I said there’d be a “Part 2” to my previous post, and so there will be in due course. I think my dearest friends already know what it looks like, for they bear it with me. There’s more to say, but perhaps Part 2 will come after some months as time changes the shape of grief for me. But for now, it’s the riches of my Savior’s humanity that have captured my attention. He is bringing me to more fully understand the words of Isaiah 53- “surely He has borne our griefs and carried our sorrows.” And it is in viewing Jesus’ grief, that He so clearly reminds me of the “next.” Let me explain, but first let me tell you a story.

In my desperate place God keeps meeting with me in distinct ways through His Scripture. He continues to shore up these lessons and illumine my heart. He’s made several instances in Jesus’ life to be shockingly beautiful to me. Specifically, I’m talking about Jesus’ grief for His friend Lazarus, and His grief in the garden of Gethsemane.

So let’s talk about Lazarus. Pretend you’ve never read this story before. Read it with fresh eyes. Did you know that John is the only gospel writer to include the story of Lazarus? I suppose it’s because John was writing to present Jesus as God. And he certainly does. But in John 11 we see the cohesive unity of Jesus’ deity and His humanity. Here’s the scene. Lazarus, Martha, and Mary are close friends of Jesus. We don’t know how they came to know Jesus, or how their friendship blossomed, but it’s evident that He loved them. Knowing how Scripture plays out, it’s safe to say that His love for them was stronger than even “family love.”

So Jesus received word that Lazarus was close to death, and everyone expected that He would go. They expected that He would rush in and save the day. After all, they’d seen Him do it before. He had turned water to wine, fed a multitude, gave sight to the blind, calmed a raging sea… Therefore, they believed He could heal His friend. And they were right. He could have done that. But what Jesus actually did was incomprehensible and seemingly callous. He stayed where He was for two more days! Let that sink in for a minute. He stayed. What would you have done for someone like family? You would have hopped on the next plane to Jerusalem! You wouldn’t be able to heal your friend, but out of love you would have wanted to be there.

John 11 tells us however, “Now Jesus loved Martha and her sister and Lazarus. So when He heard that Lazarus was ill, He stayed two days longer in the place where He was.” Did you catch that?  Let me paraphrase. Because He loved them, He stayed. Now since you’re reading this story for the first time, doesn’t that sound ludicrous? If He loved them, how could He stay away?  Yet He did. If He really had the ability to heal His friend, wasn’t it just cruel not to go?

Let me blatantly foreshadow for a second. He is going to show them something they certainly didn’t anticipate… that His love for them was bigger than what they knew. And that sometimes love doesn’t look at all the way it is expected to look.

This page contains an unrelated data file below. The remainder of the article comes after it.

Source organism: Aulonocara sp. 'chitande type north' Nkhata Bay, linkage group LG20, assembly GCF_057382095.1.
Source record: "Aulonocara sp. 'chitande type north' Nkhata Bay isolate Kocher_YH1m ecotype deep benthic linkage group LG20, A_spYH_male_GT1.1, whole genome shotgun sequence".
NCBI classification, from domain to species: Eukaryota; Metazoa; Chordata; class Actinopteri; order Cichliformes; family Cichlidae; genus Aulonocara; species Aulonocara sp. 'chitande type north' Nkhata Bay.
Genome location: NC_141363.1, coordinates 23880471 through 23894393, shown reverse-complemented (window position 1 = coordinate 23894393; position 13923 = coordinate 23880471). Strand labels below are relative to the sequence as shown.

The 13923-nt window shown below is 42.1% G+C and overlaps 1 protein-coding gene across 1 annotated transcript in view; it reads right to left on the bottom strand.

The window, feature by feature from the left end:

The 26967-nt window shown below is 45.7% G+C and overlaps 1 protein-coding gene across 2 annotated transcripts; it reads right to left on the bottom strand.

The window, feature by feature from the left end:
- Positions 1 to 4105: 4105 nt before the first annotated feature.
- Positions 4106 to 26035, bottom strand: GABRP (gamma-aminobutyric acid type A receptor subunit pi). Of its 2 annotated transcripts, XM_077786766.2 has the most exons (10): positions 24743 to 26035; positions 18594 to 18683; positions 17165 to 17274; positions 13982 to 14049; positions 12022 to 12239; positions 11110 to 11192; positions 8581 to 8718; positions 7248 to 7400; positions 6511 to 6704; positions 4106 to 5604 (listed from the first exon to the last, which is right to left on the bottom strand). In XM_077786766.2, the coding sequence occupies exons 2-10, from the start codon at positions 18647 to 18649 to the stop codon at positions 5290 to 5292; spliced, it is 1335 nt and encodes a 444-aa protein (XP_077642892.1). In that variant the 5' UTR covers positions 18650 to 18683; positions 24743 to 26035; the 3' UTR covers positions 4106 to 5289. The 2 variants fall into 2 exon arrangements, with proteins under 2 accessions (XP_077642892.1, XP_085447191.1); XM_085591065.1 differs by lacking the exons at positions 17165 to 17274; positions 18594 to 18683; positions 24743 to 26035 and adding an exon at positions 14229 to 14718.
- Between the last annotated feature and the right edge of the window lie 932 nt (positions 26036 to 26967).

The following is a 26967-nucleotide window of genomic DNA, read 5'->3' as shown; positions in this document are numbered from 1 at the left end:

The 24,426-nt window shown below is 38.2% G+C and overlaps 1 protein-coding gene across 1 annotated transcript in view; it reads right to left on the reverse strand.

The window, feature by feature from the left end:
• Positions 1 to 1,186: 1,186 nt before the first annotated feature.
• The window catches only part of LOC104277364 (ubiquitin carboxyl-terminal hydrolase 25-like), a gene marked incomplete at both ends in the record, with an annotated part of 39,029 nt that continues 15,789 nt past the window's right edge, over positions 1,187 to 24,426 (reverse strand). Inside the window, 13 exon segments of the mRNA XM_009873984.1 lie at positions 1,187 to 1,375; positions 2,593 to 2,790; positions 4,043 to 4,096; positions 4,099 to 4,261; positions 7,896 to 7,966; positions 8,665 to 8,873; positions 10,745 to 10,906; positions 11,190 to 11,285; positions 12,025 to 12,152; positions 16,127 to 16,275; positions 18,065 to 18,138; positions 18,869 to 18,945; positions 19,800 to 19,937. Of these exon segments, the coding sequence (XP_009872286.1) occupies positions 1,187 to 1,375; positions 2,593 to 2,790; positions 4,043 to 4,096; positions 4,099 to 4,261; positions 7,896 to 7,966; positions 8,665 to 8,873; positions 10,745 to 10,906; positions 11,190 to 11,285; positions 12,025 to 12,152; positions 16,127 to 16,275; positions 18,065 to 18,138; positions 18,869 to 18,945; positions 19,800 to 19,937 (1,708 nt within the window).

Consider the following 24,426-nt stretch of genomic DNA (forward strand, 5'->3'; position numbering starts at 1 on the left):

So Jesus tells His disciples that the illness does not lead to death. Whew! The sigh of relief penetrated their hearts and a glimmer of hope sprang to every face. Lazarus was going to be all right. A quick aside- I knew that glimmer of hope for a moment. “Ok we’ve got him back, but it’s still touch and go.” My husband was going to be all right.

Back to my story.

But a few sentences later, Jesus plainly tells them that Lazarus has died. How then could His words be true- “His illness does not lead to death”? Did He lie? For Lazarus really was dead.  As a first time reader, my confidence in this Jesus certainly is starting to wane. He’s either delusional or merely a charlatan. But yet I can’t put the book down and I cling to a frail hope that “maybe he knows what he’s doing?”

Finally Jesus comes to Bethany only to encounter loud mourning and lamenting. Lazarus had already been in the tomb four days. Had He made a mistake? How could He not have cared? Why hadn’t He come earlier? And Martha and Mary both cried out, “But Lord if only if you had been here…”  Even in their deep grief they were confident that Jesus could have saved their brother. No doubt though, there must have been the questions stirring inside, “But why didn’t you?” I think I’ve played that question 1000 times.

Beautifully, the scene shifts to some of the most tender words in Scripture. “When Jesus saw her weeping… He was deeply moved in His spirit and greatly troubled.” Don’t let the language trip you up– This is Jesus grieving! It’s Jesus full of sorrow over His friend’s death. It’s also His great compassion for His other friends. This is Jesus carrying their sorrows and bearing their griefs! It’s also Jesus indignant over the curse of sin and death. But then the words get even sweeter, “Jesus wept.” Have you wept over the death of a loved one? Then you know the crushing emotions He felt.  If Isaiah 53 is true, then Jesus, manifesting His full humanity, experienced the full weight of grief. Isn’t that kind of amazing?

But wait there’s more! Jesus commands that the stone be rolled away. What!?  Are you kidding me? You would have said just what Martha did…”But Lord, he’ll stink!” They still couldn’t see it. So often neither can we. Yet Jesus responds, “Did I not tell you that if you believed you would see the glory of God?” So the story reaches it’s dramatic climax.

“Lazarus COME OUT!” Can you imagine it?  Can you imagine Jesus’ authority as the words rumbled out, His deity on full display? I wonder if Jesus hadn’t specified, “Lazarus,” if ALL those who had gone on before would have also been raised by the sheer power of His voice?